Researchers at the University of Toronto have developed organic light-emitting diodes (OLEDs) that enable a flexible form factor and a cheaper alternative to traditional OLED manufacturing.
The world”s most efficient OLEDs provide high-contrast and low-energy displays that are rapidly becoming the dominant technology for advanced electronic screens and are already used in some cell phone and other smaller-scale applications.
Current state-of-the-art OLEDs are produced using heavy-metal doped glass in order to achieve high efficiency and brightness, which makes them expensive to manufacture, heavy, rigid and fragile.
“For years, the biggest excitement behind OLED technologies has been the potential to effectively produce them on flexible plastic,” Zheng-Hong Lu, Professor of materials science and engineering, said.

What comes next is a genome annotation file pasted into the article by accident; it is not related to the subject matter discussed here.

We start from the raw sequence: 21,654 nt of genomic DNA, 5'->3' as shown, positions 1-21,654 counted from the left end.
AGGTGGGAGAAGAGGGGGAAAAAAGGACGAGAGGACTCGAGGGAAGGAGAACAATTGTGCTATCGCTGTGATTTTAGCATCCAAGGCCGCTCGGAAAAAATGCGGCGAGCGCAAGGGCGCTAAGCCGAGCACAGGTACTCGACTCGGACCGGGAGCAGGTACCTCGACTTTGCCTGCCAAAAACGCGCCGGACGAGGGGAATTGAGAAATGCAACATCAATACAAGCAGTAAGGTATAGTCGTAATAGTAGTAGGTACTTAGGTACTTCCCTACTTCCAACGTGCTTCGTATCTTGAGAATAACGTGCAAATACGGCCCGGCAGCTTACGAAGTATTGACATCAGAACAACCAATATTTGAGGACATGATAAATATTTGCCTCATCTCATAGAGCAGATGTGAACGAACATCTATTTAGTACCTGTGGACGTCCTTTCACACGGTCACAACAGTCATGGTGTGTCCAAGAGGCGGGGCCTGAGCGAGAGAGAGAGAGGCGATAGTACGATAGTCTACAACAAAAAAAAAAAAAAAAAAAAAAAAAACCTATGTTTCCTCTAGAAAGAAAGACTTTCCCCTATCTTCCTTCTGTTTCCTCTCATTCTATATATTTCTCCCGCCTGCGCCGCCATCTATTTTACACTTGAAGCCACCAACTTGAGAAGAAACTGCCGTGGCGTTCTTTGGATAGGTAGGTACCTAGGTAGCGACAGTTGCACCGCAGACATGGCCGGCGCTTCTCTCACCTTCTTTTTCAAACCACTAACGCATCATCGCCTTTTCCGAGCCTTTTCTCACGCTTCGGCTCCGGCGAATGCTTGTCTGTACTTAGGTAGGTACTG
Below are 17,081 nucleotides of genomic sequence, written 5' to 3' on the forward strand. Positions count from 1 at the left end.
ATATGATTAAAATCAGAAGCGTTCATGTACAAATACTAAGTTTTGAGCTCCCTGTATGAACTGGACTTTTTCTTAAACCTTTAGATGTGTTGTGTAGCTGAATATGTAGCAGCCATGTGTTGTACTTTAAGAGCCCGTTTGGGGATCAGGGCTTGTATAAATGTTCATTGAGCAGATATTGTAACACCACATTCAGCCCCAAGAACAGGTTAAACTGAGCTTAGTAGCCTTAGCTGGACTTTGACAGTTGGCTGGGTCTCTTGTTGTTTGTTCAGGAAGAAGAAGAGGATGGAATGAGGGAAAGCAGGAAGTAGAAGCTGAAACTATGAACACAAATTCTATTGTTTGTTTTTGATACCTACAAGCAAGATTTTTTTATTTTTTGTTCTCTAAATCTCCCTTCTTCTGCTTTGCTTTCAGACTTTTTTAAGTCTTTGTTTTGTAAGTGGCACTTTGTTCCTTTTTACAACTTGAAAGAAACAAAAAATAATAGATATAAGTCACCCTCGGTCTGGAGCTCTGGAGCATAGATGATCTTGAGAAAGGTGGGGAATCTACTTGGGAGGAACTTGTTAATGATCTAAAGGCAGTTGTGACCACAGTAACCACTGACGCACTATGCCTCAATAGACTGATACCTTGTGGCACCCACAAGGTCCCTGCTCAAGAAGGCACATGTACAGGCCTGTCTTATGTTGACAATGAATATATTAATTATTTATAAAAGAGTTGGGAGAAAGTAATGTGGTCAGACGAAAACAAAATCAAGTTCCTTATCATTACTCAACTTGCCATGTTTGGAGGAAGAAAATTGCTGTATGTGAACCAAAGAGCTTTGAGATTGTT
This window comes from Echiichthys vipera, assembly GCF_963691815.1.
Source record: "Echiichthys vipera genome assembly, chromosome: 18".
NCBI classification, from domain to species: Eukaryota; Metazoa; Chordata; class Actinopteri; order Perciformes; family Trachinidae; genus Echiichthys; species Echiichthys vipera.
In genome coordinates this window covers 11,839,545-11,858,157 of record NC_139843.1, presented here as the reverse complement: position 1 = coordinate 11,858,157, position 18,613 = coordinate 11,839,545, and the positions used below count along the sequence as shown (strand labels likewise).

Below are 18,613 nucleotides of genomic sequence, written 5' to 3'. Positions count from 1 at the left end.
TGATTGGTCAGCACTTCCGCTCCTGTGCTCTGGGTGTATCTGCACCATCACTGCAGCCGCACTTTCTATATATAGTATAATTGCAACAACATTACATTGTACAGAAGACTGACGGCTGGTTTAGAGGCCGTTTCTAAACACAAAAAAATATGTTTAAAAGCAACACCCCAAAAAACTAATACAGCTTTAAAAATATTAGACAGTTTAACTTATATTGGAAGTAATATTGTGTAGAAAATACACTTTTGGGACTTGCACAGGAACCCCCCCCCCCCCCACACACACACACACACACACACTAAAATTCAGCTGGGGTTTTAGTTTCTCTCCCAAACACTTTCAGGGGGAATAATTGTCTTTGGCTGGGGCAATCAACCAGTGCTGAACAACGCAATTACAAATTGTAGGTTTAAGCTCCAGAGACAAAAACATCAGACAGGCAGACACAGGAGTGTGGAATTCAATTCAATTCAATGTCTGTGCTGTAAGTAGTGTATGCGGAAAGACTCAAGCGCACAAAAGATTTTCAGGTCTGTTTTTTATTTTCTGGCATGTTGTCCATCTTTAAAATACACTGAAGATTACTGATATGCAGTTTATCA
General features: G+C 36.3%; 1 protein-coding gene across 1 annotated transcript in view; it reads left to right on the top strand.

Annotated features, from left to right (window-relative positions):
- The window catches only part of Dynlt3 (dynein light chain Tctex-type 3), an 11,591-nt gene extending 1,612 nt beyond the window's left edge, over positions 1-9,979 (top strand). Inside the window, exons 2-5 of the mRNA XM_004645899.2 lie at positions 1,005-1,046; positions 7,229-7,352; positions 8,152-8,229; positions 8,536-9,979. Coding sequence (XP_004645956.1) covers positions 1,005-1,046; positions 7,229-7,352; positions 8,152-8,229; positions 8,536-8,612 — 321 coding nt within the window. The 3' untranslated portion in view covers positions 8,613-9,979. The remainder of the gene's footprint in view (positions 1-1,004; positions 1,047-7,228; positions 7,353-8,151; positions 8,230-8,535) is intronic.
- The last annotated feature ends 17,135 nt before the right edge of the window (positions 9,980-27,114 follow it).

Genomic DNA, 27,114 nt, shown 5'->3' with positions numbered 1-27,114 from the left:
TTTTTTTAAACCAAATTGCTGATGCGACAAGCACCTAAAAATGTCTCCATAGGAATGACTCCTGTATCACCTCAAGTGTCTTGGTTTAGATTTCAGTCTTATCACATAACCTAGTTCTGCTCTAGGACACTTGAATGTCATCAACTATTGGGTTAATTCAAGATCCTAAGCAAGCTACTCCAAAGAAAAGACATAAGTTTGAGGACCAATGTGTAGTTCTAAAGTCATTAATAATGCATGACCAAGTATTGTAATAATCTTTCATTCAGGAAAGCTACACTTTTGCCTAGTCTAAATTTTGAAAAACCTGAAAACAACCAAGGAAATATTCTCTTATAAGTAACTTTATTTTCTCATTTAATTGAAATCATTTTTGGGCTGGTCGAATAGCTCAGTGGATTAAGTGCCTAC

The research demonstrated the first high-efficiency OLED on plastic and the performance of the device is comparable with the best glass-based OLEDs, while providing the benefits offered by using plastic.
“This discovery, unlocks the full potential of OLEDs, leading the way to energy-efficient, flexible and impact-resistant displays,” he added.
The study has been published online in the latest issue of Nature Photonics.